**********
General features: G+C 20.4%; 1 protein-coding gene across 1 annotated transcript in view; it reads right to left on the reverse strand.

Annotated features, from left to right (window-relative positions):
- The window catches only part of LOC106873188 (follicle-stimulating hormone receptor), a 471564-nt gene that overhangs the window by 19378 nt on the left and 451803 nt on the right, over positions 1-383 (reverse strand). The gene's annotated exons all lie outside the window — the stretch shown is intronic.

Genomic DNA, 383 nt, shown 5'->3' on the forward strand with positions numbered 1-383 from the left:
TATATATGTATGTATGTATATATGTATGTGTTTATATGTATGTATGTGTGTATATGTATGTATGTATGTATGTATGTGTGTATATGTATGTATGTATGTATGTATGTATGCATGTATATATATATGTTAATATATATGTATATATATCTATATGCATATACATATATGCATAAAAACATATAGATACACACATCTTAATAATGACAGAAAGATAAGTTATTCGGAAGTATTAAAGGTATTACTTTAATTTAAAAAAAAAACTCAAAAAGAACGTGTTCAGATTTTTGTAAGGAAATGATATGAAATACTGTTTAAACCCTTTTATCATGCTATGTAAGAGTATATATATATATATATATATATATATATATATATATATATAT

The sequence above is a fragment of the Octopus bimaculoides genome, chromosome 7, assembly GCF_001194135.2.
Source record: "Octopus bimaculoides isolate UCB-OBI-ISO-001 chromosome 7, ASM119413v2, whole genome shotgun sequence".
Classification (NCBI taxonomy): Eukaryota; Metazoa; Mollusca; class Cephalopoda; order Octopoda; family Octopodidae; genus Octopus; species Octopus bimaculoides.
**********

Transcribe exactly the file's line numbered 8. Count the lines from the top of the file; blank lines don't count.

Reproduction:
Classification (NCBI taxonomy): Eukaryota; Metazoa; Mollusca; class Cephalopoda; order Octopoda; family Octopodidae; genus Octopus; species Octopus bimaculoides.